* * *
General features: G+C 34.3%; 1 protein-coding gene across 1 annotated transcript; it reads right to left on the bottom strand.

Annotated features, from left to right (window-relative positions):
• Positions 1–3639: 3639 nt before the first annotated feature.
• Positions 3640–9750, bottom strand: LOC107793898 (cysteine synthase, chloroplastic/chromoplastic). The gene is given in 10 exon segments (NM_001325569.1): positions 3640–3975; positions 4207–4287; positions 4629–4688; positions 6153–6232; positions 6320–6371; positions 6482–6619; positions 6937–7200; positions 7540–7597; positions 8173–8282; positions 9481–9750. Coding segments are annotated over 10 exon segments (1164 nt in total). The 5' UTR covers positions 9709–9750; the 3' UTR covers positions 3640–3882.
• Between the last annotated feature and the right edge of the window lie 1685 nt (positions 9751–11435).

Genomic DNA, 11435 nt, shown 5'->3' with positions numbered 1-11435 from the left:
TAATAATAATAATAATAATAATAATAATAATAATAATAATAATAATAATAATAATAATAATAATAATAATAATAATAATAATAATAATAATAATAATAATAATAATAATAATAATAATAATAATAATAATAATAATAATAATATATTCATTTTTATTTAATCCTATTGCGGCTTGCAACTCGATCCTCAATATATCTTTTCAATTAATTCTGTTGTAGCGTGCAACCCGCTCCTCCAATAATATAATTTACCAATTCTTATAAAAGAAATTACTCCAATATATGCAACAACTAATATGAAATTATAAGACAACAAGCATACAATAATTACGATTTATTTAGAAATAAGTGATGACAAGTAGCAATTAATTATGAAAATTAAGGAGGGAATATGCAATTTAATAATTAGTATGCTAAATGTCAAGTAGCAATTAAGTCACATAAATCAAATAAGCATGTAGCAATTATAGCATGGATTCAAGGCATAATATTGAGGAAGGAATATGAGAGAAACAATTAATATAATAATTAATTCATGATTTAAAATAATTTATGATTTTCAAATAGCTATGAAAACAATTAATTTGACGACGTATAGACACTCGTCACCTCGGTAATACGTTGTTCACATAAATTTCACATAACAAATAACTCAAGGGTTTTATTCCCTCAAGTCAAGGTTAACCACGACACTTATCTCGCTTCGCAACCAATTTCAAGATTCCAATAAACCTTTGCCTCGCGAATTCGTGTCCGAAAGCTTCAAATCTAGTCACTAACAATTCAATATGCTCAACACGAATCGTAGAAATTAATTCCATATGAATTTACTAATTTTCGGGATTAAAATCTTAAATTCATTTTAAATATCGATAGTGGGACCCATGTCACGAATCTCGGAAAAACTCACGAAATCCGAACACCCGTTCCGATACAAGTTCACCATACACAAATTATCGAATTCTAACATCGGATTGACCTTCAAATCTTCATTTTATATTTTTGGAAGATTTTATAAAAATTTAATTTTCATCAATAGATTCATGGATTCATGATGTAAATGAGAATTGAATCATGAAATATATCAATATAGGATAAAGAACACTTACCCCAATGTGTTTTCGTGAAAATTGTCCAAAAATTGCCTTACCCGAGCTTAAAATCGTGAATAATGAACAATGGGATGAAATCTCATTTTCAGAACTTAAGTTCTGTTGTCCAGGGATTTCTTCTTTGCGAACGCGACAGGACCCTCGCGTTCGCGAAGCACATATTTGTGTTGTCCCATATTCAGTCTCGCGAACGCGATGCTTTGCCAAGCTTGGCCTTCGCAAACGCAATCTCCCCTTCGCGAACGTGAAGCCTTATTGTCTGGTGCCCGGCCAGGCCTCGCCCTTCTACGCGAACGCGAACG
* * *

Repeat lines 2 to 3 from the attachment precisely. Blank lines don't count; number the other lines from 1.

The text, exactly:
Annotated features, from left to right (window-relative positions):
• Positions 1–3639: 3639 nt before the first annotated feature.